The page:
Don’t miss Trey Mancini and Joey Rickard guest bartend at the first Brews & O’s event June 10th. Get your tickets today!
Collateral Damage:

Families struggle to care for victims of violence

A look at the unseen toll of violence in the Baltimore region - an emotional, physical and financial struggle.

His mother remembers the way he used to be: a daredevil with an athletic build who drove a red Pontiac Firebird, listened to hard rock bands like Metallica and did handstands on his thumbs.

But when a neighbor waving a gun shot Charles "Chuck" Ropka in the head, the Parkville 18-year-old was left paralyzed on his left side. The shooting derailed the high school graduate's plans to study to become a diesel mechanic. Instead of seeing him move out on his own, his mother, Shirley Ropka, suddenly had to make a place to care for him in the family's basement. And that's where he still lives — 35 years later.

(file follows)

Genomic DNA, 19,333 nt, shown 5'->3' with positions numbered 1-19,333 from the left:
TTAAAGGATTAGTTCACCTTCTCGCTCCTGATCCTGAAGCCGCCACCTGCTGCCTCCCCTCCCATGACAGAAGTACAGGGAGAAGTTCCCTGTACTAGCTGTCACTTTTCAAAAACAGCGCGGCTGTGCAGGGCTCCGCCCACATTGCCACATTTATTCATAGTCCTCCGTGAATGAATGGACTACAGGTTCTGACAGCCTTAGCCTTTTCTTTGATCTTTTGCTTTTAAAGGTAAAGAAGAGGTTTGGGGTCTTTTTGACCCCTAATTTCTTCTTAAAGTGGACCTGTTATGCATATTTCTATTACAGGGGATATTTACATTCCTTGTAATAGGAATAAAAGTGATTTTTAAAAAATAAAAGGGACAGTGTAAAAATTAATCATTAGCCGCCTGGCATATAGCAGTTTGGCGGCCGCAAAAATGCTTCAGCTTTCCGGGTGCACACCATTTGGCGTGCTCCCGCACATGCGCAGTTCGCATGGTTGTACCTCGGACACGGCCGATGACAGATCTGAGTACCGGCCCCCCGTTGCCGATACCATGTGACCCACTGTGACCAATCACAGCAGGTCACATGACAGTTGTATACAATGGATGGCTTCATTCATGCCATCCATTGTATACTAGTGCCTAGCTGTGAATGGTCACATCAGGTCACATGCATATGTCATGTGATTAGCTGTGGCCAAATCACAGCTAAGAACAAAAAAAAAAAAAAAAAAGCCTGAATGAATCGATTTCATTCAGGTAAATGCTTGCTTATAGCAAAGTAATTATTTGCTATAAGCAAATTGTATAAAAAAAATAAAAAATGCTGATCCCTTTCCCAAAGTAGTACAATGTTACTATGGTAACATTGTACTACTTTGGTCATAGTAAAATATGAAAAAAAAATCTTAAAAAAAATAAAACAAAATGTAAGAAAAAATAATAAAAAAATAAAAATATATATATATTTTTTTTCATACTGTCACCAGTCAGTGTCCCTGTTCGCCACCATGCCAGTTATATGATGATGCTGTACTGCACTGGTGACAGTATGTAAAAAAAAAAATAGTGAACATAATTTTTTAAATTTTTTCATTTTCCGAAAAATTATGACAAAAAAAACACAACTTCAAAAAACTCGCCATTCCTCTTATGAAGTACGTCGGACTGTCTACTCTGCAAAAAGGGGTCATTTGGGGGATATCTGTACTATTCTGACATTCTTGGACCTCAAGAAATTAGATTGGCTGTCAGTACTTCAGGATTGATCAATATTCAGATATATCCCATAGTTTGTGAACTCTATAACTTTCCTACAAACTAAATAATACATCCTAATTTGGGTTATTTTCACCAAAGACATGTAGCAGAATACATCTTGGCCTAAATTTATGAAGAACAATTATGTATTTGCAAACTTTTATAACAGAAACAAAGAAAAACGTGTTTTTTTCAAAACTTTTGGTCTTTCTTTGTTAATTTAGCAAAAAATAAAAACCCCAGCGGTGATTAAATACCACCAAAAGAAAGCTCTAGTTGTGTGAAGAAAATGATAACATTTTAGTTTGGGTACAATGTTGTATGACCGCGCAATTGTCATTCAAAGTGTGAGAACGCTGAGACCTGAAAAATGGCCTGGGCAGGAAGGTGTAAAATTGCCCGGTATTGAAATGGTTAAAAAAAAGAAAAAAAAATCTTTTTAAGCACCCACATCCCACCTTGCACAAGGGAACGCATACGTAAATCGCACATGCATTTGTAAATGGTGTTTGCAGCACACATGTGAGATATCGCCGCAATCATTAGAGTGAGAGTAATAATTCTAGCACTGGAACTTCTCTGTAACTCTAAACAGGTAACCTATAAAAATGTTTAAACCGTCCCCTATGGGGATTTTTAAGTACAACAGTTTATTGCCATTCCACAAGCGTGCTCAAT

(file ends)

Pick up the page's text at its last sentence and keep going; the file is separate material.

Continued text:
"He gets mad when I say it, but it felt like I had a large baby," said Shirley Ropka, who became his medical aide while caring for three other children. "I was 41, and they always say life begins at 40. My whole life changed. I think more or less I focused on him most of the time."

She and her husband found themselves on a decades-long odyssey — an emotional, physical and financial struggle that illustrates the unseen toll of violence in the Baltimore region.

Even in Baltimore, which has the fifth-highest murder rate among major U.S. cities, far more people survive violent attacks than die from them. Here, for example, in 2014 there have been 204 homicides and 356 non-fatal shootings. Many of these survivors spend weeks or months in rehabilitation units learning to walk, speak and eat again. Others, like Chuck Ropka, are left with permanent disabilities.

For victims who survive a serious brush with violence, a string of relatives often must pick up the pieces. They're loving moms, dads, siblings, aunts and grandmothers who are thankful their relatives survived, but who are unexpectedly thrust into the role of caretaker for someone saddled with severe physical or mental health problems. Long after the adrenaline and terror of the emergency room moments, these families shoulder a heavy burden as new caregivers.